The Wisconsin Medical Society carries with it a rich history, and throughout 2016—our 175th anniversary—we’re exploring the past as we look to the future. Each week in Medigram, “Society Snapshot” will highlight the physicians and events that shaped the history of both the organization and the profession of medicine in Wisconsin over the past 175 years.
An 1841 perspective
The Territorial Medical Society of Wisconsin first came into existence on Feb. 19, 1841, with the passage of Act 53 by the Territorial Legislature of Wisconsin. When Gov. Henry Dodge signed the Act, U.S. President Martin Van Buren was finishing out his one and only term. It was seven years before Wisconsin became the 30th state in the Union on May 29, 1848, three years before the first telegraph message was sent from Washington to Baltimore on May 24, 1844, and more than 20 years before the U.S. Civil War began in April of 1861.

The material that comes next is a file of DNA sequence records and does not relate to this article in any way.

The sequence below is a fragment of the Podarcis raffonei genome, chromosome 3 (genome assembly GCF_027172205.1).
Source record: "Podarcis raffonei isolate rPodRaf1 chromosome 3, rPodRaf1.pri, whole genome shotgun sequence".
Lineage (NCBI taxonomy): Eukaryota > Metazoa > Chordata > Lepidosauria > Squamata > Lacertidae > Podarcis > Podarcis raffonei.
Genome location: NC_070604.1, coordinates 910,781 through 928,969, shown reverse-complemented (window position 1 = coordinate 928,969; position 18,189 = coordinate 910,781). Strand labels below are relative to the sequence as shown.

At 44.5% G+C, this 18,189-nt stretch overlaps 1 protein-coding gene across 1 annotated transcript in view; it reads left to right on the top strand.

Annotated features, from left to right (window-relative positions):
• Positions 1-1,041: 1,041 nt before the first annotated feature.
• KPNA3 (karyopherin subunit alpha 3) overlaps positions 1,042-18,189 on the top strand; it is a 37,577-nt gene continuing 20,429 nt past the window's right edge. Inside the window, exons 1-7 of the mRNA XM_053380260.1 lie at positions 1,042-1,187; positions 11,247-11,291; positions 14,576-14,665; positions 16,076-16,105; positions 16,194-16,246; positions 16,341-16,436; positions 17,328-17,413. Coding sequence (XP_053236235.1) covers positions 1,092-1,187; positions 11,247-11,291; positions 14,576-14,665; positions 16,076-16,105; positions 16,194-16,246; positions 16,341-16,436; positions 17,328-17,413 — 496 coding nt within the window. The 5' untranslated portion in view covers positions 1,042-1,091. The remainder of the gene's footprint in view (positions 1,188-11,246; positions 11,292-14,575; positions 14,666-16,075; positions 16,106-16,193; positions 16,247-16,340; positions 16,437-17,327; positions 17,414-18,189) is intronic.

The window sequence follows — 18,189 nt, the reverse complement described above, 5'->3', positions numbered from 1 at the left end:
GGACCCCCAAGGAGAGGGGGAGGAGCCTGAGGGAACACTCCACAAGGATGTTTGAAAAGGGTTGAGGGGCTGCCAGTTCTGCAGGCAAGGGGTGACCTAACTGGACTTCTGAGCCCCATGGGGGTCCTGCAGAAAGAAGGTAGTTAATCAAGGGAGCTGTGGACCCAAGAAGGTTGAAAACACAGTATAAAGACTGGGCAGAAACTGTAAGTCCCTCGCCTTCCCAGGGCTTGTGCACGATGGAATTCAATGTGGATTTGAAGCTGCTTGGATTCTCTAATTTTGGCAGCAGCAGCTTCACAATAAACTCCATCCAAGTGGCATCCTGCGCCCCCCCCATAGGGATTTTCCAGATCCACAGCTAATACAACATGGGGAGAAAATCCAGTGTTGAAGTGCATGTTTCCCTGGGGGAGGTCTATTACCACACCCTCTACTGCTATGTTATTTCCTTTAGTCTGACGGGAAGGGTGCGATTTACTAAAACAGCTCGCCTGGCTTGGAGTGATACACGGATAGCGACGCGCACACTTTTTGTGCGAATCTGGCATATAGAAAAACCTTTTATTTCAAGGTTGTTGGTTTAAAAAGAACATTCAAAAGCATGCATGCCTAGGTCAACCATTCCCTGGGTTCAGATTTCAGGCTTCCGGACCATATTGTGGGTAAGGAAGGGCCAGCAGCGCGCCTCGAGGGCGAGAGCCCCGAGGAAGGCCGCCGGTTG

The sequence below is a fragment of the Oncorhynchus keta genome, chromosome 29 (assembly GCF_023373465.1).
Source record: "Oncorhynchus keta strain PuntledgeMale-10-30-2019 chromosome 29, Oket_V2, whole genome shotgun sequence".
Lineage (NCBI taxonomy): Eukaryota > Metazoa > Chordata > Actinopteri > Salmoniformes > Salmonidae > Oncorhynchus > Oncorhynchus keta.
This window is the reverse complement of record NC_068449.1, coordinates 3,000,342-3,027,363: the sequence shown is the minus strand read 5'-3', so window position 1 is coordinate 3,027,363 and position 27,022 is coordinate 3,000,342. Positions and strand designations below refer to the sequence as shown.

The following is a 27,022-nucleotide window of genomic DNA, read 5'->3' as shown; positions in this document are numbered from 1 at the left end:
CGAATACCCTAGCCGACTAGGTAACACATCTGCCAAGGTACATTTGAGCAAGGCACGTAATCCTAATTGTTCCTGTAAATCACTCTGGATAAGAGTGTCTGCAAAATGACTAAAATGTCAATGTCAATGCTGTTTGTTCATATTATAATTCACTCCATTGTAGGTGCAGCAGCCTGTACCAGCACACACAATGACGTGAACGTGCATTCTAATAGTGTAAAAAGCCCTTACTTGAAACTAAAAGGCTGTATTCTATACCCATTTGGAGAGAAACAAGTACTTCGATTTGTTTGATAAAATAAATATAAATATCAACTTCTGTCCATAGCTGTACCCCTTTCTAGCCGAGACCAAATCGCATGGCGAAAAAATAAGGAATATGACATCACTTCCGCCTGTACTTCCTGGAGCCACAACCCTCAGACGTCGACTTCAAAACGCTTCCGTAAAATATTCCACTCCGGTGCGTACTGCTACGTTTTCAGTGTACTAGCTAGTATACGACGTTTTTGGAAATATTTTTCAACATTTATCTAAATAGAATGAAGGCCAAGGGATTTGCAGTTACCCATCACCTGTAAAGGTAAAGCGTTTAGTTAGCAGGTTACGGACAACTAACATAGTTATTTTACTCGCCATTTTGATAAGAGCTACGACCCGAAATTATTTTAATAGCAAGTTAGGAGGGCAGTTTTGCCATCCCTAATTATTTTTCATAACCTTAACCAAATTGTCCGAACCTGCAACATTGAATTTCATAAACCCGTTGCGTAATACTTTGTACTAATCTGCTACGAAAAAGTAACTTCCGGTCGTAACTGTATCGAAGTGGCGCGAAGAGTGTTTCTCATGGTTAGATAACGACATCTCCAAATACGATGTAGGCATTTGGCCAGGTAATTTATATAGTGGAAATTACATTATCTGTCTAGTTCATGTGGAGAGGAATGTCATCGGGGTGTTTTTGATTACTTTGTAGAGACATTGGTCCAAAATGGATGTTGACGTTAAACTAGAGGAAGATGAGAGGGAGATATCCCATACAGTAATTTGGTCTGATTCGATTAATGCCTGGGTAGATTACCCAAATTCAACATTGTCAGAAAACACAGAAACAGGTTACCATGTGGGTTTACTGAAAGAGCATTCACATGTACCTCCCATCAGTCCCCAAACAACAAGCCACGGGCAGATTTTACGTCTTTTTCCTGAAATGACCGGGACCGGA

Act 53 designated 13 physicians as the incorporators of the Society—including two early presidents, Bushnell B. Cary, MD, and Mason C. Darling, MD—and authorized the physicians and their associates to assemble at the Capitol in Madison the following year “and form themselves into a society.” Their first meeting was held Feb. 3, 1842.
Test your knowledge
Do you know who the first Society president was? E-mail your answer to Jennifer Wieman by next Wednesday at noon for a chance to win. The answer and winner will be in next week’s “Society Snapshot.”
Back to January 14, 2016 Medigram